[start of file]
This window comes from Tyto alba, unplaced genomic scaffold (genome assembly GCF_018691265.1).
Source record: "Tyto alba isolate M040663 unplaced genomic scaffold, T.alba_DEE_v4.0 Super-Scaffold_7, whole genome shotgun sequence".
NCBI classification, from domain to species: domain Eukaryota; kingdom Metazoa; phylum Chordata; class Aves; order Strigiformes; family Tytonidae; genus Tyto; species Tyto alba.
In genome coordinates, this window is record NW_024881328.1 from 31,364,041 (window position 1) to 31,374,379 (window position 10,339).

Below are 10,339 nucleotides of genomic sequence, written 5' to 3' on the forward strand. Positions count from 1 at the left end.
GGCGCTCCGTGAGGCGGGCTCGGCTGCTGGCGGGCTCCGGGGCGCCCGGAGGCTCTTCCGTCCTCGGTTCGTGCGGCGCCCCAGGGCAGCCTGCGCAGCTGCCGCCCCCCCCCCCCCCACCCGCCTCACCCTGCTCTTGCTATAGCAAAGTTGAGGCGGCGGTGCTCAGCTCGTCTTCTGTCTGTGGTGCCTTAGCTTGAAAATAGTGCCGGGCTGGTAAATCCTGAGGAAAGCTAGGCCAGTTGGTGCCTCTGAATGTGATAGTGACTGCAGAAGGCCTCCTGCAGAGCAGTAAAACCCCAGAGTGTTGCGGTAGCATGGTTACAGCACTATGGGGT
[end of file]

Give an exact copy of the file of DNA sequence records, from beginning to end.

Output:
This window comes from Tyto alba, unplaced genomic scaffold (genome assembly GCF_018691265.1).
Source record: "Tyto alba isolate M040663 unplaced genomic scaffold, T.alba_DEE_v4.0 Super-Scaffold_7, whole genome shotgun sequence".
NCBI classification, from domain to species: domain Eukaryota; kingdom Metazoa; phylum Chordata; class Aves; order Strigiformes; family Tytonidae; genus Tyto; species Tyto alba.
In genome coordinates, this window is record NW_024881328.1 from 31,364,041 (window position 1) to 31,374,379 (window position 10,339).

Below are 10,339 nucleotides of genomic sequence, written 5' to 3' on the forward strand. Positions count from 1 at the left end.
GGCGCTCCGTGAGGCGGGCTCGGCTGCTGGCGGGCTCCGGGGCGCCCGGAGGCTCTTCCGTCCTCGGTTCGTGCGGCGCCCCAGGGCAGCCTGCGCAGCTGCCGCCCCCCCCCCCCCCACCCGCCTCACCCTGCTCTTGCTATAGCAAAGTTGAGGCGGCGGTGCTCAGCTCGTCTTCTGTCTGTGGTGCCTTAGCTTGAAAATAGTGCCGGGCTGGTAAATCCTGAGGAAAGCTAGGCCAGTTGGTGCCTCTGAATGTGATAGTGACTGCAGAAGGCCTCCTGCAGAGCAGTAAAACCCCAGAGTGTTGCGGTAGCATGGTTACAGCACTATGGGGT